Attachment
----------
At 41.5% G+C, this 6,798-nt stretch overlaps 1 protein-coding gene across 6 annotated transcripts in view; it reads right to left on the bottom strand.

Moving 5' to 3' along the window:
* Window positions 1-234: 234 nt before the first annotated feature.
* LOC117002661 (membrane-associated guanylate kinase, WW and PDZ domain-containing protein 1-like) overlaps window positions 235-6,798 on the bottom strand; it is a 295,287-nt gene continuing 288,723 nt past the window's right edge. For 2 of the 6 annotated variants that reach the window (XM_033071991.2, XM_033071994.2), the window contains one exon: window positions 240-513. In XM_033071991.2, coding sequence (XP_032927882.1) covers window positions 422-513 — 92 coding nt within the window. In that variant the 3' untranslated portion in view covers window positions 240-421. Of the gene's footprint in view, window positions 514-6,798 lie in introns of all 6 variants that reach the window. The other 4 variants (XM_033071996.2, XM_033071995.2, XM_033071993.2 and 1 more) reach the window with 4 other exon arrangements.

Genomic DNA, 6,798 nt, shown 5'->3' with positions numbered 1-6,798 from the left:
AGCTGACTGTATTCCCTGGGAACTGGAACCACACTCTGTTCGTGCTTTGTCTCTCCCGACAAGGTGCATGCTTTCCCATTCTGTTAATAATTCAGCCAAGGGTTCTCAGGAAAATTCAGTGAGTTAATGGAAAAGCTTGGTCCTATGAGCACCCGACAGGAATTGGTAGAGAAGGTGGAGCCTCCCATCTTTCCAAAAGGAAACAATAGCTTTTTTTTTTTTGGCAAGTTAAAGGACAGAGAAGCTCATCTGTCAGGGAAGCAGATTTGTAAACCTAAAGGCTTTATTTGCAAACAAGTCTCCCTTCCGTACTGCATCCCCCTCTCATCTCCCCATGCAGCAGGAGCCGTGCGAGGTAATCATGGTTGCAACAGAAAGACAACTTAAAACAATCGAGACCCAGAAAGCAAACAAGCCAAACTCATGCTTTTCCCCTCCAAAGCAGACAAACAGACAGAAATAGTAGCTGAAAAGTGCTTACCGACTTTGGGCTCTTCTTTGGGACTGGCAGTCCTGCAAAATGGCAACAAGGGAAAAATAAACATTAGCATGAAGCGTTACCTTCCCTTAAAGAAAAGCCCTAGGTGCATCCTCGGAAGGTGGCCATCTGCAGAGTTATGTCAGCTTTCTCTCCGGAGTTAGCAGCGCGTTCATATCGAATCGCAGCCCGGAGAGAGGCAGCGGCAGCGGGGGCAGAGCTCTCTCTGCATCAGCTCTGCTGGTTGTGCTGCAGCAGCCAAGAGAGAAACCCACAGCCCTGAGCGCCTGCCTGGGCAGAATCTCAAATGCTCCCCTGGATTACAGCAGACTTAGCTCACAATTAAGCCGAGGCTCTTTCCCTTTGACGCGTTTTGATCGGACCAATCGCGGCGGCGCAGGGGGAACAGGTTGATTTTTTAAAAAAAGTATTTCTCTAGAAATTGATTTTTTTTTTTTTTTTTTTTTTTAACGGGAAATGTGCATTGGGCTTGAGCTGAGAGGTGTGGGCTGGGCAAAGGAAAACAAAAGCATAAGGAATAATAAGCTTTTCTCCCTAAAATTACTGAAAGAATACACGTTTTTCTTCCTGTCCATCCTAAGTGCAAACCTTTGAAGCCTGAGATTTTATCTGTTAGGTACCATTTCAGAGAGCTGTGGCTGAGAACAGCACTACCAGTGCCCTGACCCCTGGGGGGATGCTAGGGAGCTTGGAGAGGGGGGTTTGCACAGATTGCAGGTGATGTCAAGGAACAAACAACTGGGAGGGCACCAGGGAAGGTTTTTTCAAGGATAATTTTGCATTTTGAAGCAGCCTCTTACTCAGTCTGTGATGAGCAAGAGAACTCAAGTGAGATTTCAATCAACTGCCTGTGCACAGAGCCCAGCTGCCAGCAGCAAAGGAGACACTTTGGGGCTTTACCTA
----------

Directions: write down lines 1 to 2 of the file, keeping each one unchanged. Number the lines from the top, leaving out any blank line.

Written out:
At 41.5% G+C, this 6,798-nt stretch overlaps 1 protein-coding gene across 6 annotated transcripts in view; it reads right to left on the bottom strand.

Moving 5' to 3' along the window: